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Gospel Choir Participates in International Jazz Festivals

A world-class performance opens doors for a top Toronto Gospel choir to share the message of salvation with secular audiences internationally.

The Jireh Gospel Choir believes in "ministry with musical excellence," says founder and director Carol Bernard. The interdenominational Montreal group of 12 to 18 singers and four band members is now making itself known on the secular music scene in Europe and Quebec.

Jireh performed as part of the Cirque du Soleil closing the show to a crowd of more than 200,000 people.

The message of the music is central to every Jireh performance. "We don't do altar calls, but I explain the songs," says Bernard. "We move from praise to testimony to invitation, like the progression in church worship music." A Jireh set typically concludes with "Can't give up now" and "His name is Jesus." "I don't have to comment on that one," says Bernard. "The words are so clear. 'Oh, Happy Day' is a good, upbeat finale."

This summer, Jireh's passion for quality resulted in invitations to perform in two high profile International Jazz Festivals.

Jireh was in Switzerland July 3 to 7 at the prestigious Montreux Jazz Festival, one of the biggest and oldest in the world. The choir performed two Jazz Fest concerts, both in what Bernard calls "idyllic" settings. The first presentation was to a crowd gathered beside Lake Lemans, surrounded by mountains. The second concert was given on the lower deck of a cruise ship. "At the end of that one I was no longer directing. I was just crying. I was still floating all the next day," says Bernard.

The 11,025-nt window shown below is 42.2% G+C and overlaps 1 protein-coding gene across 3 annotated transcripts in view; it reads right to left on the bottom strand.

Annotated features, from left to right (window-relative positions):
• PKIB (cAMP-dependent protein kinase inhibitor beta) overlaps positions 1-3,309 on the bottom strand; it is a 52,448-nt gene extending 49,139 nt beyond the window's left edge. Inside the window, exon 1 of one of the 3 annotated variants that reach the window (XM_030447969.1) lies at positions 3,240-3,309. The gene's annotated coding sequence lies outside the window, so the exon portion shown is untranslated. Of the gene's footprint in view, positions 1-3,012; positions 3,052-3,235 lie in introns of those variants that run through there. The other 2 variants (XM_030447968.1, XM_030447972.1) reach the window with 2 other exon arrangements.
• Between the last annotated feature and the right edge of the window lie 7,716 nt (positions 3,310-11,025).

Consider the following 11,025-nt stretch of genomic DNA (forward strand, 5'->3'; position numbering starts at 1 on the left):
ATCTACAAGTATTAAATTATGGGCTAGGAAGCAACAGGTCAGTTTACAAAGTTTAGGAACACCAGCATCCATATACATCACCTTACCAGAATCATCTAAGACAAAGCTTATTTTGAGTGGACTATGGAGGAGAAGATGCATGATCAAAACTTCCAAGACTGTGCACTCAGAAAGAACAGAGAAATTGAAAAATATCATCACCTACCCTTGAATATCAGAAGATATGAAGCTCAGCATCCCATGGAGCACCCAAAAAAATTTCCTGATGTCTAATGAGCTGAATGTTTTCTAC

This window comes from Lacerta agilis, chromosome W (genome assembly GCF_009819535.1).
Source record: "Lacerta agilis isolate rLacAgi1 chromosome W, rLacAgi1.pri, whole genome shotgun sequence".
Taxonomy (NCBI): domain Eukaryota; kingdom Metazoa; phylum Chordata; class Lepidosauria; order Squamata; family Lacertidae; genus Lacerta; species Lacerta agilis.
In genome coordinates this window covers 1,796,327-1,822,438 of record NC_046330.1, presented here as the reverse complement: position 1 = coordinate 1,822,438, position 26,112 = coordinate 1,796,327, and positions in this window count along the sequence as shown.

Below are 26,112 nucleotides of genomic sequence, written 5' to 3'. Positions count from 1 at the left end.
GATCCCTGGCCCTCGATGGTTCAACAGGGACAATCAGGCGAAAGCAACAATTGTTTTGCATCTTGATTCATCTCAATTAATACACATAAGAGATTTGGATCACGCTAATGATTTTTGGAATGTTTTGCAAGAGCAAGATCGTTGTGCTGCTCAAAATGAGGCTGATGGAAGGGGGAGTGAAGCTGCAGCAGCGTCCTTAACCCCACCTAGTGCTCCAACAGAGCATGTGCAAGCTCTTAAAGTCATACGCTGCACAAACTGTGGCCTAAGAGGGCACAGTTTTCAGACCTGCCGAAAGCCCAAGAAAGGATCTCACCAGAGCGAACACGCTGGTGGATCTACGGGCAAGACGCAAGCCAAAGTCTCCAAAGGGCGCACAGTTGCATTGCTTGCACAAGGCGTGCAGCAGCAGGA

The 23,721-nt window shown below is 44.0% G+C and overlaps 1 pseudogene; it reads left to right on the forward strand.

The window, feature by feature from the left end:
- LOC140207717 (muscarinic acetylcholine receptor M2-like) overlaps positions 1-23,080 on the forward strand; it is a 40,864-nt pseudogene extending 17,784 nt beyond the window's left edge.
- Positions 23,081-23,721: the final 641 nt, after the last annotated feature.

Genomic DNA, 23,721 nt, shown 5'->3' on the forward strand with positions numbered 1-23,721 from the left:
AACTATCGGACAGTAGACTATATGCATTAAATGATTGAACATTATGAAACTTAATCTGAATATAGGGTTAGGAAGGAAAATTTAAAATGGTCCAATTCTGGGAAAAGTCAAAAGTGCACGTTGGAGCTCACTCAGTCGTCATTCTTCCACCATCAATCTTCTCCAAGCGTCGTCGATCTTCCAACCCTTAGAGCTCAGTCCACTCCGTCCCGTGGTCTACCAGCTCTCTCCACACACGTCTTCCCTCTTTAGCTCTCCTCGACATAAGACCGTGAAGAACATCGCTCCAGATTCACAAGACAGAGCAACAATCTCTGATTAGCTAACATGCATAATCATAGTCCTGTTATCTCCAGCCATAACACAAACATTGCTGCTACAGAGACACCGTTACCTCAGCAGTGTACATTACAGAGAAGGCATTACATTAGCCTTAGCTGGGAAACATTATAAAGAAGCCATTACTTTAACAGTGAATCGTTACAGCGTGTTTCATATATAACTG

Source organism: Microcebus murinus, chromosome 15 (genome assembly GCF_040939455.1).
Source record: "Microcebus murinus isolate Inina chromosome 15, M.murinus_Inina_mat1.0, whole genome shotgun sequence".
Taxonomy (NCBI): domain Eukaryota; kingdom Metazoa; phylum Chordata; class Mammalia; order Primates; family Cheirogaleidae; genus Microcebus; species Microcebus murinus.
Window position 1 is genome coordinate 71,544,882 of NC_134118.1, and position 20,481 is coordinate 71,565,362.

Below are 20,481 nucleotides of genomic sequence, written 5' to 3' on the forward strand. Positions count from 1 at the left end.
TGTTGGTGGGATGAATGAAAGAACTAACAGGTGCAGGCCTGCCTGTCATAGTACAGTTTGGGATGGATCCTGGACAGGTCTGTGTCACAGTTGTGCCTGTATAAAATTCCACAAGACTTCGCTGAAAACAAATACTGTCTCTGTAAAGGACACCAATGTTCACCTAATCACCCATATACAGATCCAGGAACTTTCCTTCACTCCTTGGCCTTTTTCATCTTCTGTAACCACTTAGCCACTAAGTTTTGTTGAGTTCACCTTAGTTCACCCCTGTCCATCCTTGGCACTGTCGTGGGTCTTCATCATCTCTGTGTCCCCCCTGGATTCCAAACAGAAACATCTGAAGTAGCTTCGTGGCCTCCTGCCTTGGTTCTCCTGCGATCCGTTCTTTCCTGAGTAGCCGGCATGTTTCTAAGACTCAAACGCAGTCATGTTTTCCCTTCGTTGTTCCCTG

The group also performed two church-sponsored concerts. One was a low-budget outdoor event in a natural square in the city of Villeneuve. Many people, including the pastor of the congregation of 30 people, expressed the belief that this particularly difficult area is a stronghold of the devil. More than 200 people came to hear the group.

Another concert was organized by a church of about 80 in Nyon. It was attended by 250 people, including several university professors. "I like to work with churches because people who are invited have a natural connection with local Christians afterwards," says Bernard.

Much of the funding for the trip to Switzerland came from the opportunity to play at the Montreal Jazz Festival on July 11.

Jireh performed as part of the Cirque du Soleil closing the show to a crowd of more than 200,000 people. "They were looking for a Gospel choir for closing night and they asked us," says Bernard. Jireh performed three songs, chosen by the Cirque du Soleil.

According to Bernard, the group prayed and asked for counsel from spiritual advisors concerning their participation in the event. They believe that God can use their music anywhere, but they do not want to compromise in any way in order to fit in. "It was a story about the sun and moon coming together. The songs they chose for us were good. They asked us to wear masks at the end and we said no."

The group also learned something from the Cirque duSoleil performers. "They are so passionate about what they do, says Bernard, "and they have an incredible sense of team spirit."

Bernard, born in Montreal to Jamaican parents, started classical piano lessons when she was eight years old. Although her academic and career path led her to a senior management position at Canadian National Railways, music remained her first love. She left her CN job in 1999 to devote herself to the Jireh choir and the Gospel music workshops she teaches, mostly to secular audiences.

Jireh (pronounced Jy-ra) means provider in Hebrew. Bernard, who founded the choir in August 1996 says, "God has certainly provided for us." Her desire is that other people know that He can do the same for them.

Marg Buchanan is the Quebec correspondent for ChristianWeek. She can be reached at

Originally published in ChristianWeek, August 17, 2004.




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